WikiLeaks Cites New Woes for Site & Founder as Officials Warn US Workers & Students to Stay Away
After last week’s refusal by Amazon to continue hosting WikiLeaks in the wake of a massive U.S. State Department data dump by the secret-spilling website, as well as news that its founder, Julian Assange, 39, is being sought by Interpol for questioning concerning alleged sex crimes, both the site and Assange face new woes.
Representatives of PostFinance, the Swiss post office’s bank, say they have frozen a an account Assange set up there using his Geneva-based lawyer’s address, alleging Assange lied about being a Swiss resident, according to the Associated Press and Raw Story.
That apparently means Assange can’t now access a legal defense fund of approximately $40,000. However, postal officials say the money will be returned to him.
A PayPal account for the WikiLeaks also was reportedly frozen, although the site continues to operate in a “wiki-cave” in a former wartime bunker in Stockholm, according to the Sydney Morning Herald.
Meanwhile, the U.S. Department of Defense and the Obama administration have warned federal workers and contractors to stay away from WikiLeaks, saying they should avoid classified material even after it has been made public, reports the New York Times and the Washington Post’s Federal Eye blog.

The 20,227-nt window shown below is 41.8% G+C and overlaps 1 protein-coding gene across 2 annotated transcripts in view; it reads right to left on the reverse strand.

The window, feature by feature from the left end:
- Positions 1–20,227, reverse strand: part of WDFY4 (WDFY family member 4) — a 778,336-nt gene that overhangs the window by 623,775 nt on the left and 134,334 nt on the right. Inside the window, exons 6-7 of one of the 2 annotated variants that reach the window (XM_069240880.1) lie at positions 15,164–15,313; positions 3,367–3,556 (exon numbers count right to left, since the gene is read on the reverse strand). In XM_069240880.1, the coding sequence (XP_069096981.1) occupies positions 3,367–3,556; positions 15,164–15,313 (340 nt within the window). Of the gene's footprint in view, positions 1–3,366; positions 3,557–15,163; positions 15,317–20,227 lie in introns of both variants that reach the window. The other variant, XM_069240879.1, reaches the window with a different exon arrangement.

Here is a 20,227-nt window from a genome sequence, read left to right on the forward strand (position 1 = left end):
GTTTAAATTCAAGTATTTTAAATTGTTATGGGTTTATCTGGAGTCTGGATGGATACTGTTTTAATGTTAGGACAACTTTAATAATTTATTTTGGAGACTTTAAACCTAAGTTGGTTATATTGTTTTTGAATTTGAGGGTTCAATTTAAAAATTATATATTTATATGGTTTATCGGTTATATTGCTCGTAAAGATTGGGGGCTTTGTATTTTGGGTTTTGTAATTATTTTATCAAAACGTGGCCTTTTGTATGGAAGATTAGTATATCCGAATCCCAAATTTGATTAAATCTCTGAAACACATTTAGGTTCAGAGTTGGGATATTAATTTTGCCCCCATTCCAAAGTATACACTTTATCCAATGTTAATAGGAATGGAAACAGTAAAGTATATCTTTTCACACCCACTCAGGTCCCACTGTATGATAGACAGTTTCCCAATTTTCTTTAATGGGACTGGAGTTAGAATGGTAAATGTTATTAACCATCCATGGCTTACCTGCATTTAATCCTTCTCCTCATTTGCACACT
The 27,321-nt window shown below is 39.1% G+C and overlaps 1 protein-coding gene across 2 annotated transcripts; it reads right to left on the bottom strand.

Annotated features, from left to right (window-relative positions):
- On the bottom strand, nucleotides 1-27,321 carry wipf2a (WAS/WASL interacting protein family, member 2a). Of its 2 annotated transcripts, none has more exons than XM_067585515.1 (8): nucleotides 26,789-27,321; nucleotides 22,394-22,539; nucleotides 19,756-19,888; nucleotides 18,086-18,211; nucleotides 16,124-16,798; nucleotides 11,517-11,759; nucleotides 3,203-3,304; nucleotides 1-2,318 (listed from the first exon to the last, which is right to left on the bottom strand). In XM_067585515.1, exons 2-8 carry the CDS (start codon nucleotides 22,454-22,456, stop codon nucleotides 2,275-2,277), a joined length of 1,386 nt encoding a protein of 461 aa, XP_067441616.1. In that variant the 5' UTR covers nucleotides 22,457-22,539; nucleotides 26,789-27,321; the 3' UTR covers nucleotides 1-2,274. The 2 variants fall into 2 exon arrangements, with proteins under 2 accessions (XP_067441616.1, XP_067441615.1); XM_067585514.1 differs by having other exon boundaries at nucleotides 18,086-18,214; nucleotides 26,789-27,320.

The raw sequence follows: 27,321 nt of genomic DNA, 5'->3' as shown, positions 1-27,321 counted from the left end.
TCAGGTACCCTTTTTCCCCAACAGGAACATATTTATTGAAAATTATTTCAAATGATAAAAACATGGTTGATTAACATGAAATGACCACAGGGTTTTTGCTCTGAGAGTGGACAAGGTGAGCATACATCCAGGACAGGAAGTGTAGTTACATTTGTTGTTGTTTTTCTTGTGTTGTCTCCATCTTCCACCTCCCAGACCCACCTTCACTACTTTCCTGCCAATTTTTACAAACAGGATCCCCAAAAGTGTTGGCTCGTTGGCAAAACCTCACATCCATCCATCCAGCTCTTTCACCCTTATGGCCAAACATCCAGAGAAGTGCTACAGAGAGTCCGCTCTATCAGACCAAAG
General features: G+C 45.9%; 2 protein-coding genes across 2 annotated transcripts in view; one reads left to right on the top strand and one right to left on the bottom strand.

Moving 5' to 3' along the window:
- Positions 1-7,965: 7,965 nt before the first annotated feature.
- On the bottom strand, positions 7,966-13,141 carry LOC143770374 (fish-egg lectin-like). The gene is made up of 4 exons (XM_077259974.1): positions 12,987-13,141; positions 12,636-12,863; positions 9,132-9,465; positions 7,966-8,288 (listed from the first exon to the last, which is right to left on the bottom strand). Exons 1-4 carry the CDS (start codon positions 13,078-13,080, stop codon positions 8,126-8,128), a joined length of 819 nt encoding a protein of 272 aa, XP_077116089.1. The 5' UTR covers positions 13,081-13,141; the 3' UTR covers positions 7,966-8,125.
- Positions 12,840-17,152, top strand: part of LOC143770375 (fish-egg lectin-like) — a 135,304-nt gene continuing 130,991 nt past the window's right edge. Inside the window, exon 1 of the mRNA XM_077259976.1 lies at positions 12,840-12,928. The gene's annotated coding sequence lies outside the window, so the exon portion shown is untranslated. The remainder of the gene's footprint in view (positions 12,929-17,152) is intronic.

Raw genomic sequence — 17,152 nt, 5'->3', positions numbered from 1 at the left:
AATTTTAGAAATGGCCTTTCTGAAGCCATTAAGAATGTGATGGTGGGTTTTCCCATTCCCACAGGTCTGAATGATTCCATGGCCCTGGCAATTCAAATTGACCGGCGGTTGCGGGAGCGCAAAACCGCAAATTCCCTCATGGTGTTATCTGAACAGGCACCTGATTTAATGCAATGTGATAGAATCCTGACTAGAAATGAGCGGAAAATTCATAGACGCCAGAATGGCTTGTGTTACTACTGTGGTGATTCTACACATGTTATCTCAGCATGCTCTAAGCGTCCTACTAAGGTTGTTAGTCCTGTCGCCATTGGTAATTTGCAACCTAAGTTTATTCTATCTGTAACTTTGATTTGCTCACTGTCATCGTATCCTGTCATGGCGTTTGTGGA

Similarly, the career services office at a Columbia University graduate school also warned its students to stay away, for fear of hurting their government job prospects. However, it has since reversed course, reports Wired’s Threat Level blog.
It appears that the measures have had little deterrent effect on WikiLeaks, however, which has now published a secret State Department inventory of global sites deemed vital to American security, creating an uproar in the U.S. and Great Britain, reports CBS News.
Business Insider: “Who Made Amazon The Judge Of What’s Legal On The Web?”
Telegraph: “Is this the Keystone Kops presidency? Barack Obama needs to get serious about WikiLeaks”